Sussex 1584 – 1654 London
Marmora Arundelliana; siue Saxa Graecè incisa Ex venerandis priscae Orientis gloriae ruderibus, auspicijs & impensis Herois Illustriss. Thomae Comitis Arundelliae & Surriae, Comitis Marescalli Angliae, pridèm vindicata & in aedibus eius hortisque cognominibus, ad Thamesis ripam, disposita. Accedunt Inscriptiones aliquot veteris Latij, ex locupletissimo eiusdem Vetustatis Thesauro selectae. Auctariolum item aliundè sumtum.
London, William Stansby, 1628
quarto (215 × 000 mm), (101) ff. signed (A)2 §2 ¶2 ¶¶2 &2 (– &2, cancelled as usual) B–Z2 Aa–Zz2 Aaa2 and paginated (18) 1–182 (2). Title and many other pages printed in red and black (red chiefly used in the text to indicate conjectural emendations); woodcuts and woodcut diagrams printed with the text.
provenance Henry Myron Blackmer (1923–1988), exlibris1 — Sotheby’s, ‘The library of Henry Myron Blackmer ii’, London, 11 October 1989, lot 303
A fine copy.
binding contemporary English flexible vellum.
First edition of Selden’s description of twenty-nine Greek and ten Latin inscribed stones in the collection of Thomas Howard, second Earl of Arundel (1586–1646). These had been acquired by Arundel from an agent in Symrna in 1626–1627, in competition with the Provençal scholar Nicolas-Claude Fabri de Peiresc. Selden’s book, prepared with help from the royal librarian Patrick Young (Junius) and Richard James (Cotton’s librarian), spread the fame of the collection throughout learned Europe.2
The sculpture at Arundel House eventually extended to thirty-seven statues, 128 busts, and 250 inscriptions, as well as sarcophagi, altars, and fragments. Selden gives a general description of the entire collection; however the inscriptions and their historical implications occupy most of his attention. He also comments on a group of Romano-British inscriptions that had been given to the Earl by William Camden, and on a number of stones inscribed with Hebrew found in the repairing of Aldersgate and acquired by Arundel. Selden suggests that the latter were part of a synagogue or fragments of a Jewish grave, of the late twelfth or early thirteenth century.3 ‘In his discussion of these Jewish sepulchral stones, Selden offers something of a survey of Jewish life and law in medieval London, including data on the laws regarding Jewish goods, loans, mortgages, usury, and worship. Moreover, Selden writes plaintively of the exile of Jews from England, a tragedy that he believes too many English citizens have wholly forgotten’.4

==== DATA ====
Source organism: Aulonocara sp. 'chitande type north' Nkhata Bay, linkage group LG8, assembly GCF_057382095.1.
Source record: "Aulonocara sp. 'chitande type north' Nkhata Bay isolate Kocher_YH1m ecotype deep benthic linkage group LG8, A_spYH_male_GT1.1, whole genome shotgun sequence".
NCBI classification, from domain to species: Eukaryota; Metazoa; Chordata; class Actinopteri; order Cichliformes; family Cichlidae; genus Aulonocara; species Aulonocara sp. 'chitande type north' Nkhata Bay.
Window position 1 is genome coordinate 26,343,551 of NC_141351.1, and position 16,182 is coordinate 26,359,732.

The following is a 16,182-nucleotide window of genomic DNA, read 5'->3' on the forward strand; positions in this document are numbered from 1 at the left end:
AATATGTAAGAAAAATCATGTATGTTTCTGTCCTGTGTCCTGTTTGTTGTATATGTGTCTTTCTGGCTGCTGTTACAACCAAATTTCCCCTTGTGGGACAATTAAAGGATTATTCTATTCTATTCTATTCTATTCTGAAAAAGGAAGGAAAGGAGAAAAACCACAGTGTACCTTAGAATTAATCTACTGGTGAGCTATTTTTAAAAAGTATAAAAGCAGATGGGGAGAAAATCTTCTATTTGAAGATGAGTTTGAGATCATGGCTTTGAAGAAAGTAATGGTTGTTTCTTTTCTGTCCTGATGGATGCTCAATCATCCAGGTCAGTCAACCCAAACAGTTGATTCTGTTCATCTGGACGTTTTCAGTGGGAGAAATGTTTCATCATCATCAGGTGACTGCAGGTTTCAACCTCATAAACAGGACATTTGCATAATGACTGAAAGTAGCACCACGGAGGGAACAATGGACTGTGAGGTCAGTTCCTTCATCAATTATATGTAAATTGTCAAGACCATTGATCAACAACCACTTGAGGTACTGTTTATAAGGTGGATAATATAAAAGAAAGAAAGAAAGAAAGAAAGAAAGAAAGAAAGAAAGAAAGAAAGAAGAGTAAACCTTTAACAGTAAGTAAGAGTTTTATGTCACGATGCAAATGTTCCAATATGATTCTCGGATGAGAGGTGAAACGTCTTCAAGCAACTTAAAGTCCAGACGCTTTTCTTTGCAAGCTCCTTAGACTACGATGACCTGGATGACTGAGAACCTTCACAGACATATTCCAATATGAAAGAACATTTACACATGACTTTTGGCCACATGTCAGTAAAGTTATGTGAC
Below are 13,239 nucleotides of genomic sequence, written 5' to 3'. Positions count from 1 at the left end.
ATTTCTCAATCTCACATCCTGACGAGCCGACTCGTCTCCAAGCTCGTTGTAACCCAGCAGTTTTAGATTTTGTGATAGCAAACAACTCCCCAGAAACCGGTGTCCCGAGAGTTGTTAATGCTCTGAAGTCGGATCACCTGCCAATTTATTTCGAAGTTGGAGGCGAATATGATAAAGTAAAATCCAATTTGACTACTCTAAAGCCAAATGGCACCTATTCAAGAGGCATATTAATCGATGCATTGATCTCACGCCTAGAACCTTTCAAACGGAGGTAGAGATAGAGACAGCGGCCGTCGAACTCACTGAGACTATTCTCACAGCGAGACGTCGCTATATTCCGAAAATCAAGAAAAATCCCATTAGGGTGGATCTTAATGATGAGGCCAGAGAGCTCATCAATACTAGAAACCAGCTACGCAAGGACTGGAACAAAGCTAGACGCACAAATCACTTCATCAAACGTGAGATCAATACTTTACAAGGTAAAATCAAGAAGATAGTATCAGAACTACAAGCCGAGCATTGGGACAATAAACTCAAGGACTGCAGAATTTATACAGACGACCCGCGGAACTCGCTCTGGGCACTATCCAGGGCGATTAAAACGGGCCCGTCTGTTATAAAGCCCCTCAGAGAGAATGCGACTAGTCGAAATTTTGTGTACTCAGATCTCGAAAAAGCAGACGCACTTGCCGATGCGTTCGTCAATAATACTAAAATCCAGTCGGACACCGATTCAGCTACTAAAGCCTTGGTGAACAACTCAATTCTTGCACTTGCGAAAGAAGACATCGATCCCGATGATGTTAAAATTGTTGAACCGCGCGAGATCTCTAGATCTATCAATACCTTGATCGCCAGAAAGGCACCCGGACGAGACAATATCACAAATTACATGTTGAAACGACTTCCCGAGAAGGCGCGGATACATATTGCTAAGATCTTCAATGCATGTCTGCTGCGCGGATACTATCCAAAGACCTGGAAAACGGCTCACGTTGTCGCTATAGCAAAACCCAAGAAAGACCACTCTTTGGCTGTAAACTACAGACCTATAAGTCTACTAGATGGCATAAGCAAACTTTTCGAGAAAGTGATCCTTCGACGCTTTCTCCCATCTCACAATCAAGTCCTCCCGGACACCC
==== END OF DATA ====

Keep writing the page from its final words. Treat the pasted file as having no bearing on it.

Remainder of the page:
Before the collection arrived at Oxford in 1667 (presented to the University by the collector Earl’s grandson Lord Henry Howard, at the instigation of John Evelyn), about 115 of the inscribed stones were mislaid. The survivors obtained only partial protection there, most being inserted in the exterior walls of the Sheldonian Theatre, where large portions were utterly lost before copies of them had been taken. These circumstances greatly enhance the documentary value of Selden’s work.5
The sheets of this first edition were twice reissued in 1629 with a cancel title-page having the imprint of John Bill. About thirty copies of our 1628 William Stansby issue are located by the online English Short Title Catalogue, including five copies in North American libraries (Folger, Harvard, Huntington, Kansas, Yale).
references Fabia Borroni Salvadori, ‘Il Cicognara’. Bibliografia dell’archeologia classica e dell’arte italiana (Florence 1957), ii/1, p.192 no. 328 (1628 issue); Short-title Catalogue of Books printed in England, Scotland, & Ireland and of English Books printed abroad (London 1976–1991), no. 823; cf. Leopoldo Cicognara, Catalogo ragionato dei libri d’arte e d’antichità posseduti dal conte Cicognara (Pisa 1821), no. 3146 (1629 issue)
1. Leonora Navari, Greece and the Levant: The Catalogue of the Henry Myron Blackmer Collection (London 1989), no. 1522.
2. Peiresc noted in a letter of 1629 that Marmora Arundelliana was already circulating in Rome, and that he had read it in Paris as soon as it came out; see Lettres de Peiresc, edited by Philippe Tamizey de Larroque (Paris 1888–1898), v, p.328. For Rubens’ praise of the collection and Selden’s work, see his letters to Pierre Dupuy and Peiresc (The Letters of Peter Paul Rubens, edited by Ruth Saunders Magurn, Cambridge, ma 1955, pp.320–323; Prosper Arents, De Bibliotheek van Pieter Pauwel Rubens: een reconstructie, Antwerp 2001, p.245 no. H74). Constantijn Huygens had seen Arundel’s collection and owned a copy (1629 issue) of Selden’s book (Catalogus… Bibliothecae… Constantini Hugenii, The Hague 1688, p.28 no. 41).
3. Graham Parry, The trophies of time: English antiquarians of the seventeenth century (Oxford 1995), pp.125–128.
4. Reid Barbour, John Selden: Measures of the Holy Commonwealth in Seventeenth-century England (Toronto 2003), p.108.
5. Selden is the sole witness (pp.1–21, 59–119) for the lost top half of the famous Parian Marble, which was broken up and part used for repairs at Arundel House during the Civil War; see the critical edition of Felix Jacoby, Das Marmor Parium (Berlin 1904), and generally, Adolf Michaelis, Ancient Marbles in Great Britain (London 1882), pp.17–18.